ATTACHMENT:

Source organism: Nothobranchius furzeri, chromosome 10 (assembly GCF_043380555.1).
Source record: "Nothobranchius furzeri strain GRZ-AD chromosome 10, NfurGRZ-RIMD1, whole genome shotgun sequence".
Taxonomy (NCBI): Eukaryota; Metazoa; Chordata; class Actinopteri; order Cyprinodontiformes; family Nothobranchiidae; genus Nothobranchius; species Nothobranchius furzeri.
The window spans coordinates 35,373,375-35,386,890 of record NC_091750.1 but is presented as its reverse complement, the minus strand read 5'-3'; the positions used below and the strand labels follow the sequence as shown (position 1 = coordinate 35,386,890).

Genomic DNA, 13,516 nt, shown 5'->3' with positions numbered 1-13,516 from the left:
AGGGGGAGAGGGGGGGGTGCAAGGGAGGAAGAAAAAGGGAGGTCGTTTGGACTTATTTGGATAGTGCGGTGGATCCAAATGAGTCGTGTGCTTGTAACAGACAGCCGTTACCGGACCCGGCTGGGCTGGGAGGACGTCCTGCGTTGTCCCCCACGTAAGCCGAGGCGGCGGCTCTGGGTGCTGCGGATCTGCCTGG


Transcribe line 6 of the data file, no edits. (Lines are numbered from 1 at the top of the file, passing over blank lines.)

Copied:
AGGGGGAGAGGGGGGGGTGCAAGGGAGGAAGAAAAAGGGAGGTCGTTTGGACTTATTTGGATAGTGCGGTGGATCCAAATGAGTCGTGTGCTTGTAACAGACAGCCGTTACCGGACCCGGCTGGGCTGGGAGGACGTCCTGCGTTGTCCCCCACGTAAGCCGAGGCGGCGGCTCTGGGTGCTGCGGATCTGCCTGG